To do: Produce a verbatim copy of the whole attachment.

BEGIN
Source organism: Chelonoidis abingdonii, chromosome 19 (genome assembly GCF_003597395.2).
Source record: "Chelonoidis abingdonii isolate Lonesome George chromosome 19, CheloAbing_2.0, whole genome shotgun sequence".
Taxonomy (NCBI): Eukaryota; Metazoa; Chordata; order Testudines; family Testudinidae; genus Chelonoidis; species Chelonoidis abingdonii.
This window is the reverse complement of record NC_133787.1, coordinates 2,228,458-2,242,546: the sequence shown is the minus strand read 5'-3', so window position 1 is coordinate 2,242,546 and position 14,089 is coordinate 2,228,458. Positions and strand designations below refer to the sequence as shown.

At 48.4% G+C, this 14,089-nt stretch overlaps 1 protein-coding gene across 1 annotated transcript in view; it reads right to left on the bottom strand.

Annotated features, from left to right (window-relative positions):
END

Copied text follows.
Source organism: Chelonoidis abingdonii, chromosome 19 (genome assembly GCF_003597395.2).
Source record: "Chelonoidis abingdonii isolate Lonesome George chromosome 19, CheloAbing_2.0, whole genome shotgun sequence".
Taxonomy (NCBI): Eukaryota; Metazoa; Chordata; order Testudines; family Testudinidae; genus Chelonoidis; species Chelonoidis abingdonii.
This window is the reverse complement of record NC_133787.1, coordinates 2,228,458-2,242,546: the sequence shown is the minus strand read 5'-3', so window position 1 is coordinate 2,242,546 and position 14,089 is coordinate 2,228,458. Positions and strand designations below refer to the sequence as shown.

At 48.4% G+C, this 14,089-nt stretch overlaps 1 protein-coding gene across 1 annotated transcript in view; it reads right to left on the bottom strand.

Annotated features, from left to right (window-relative positions):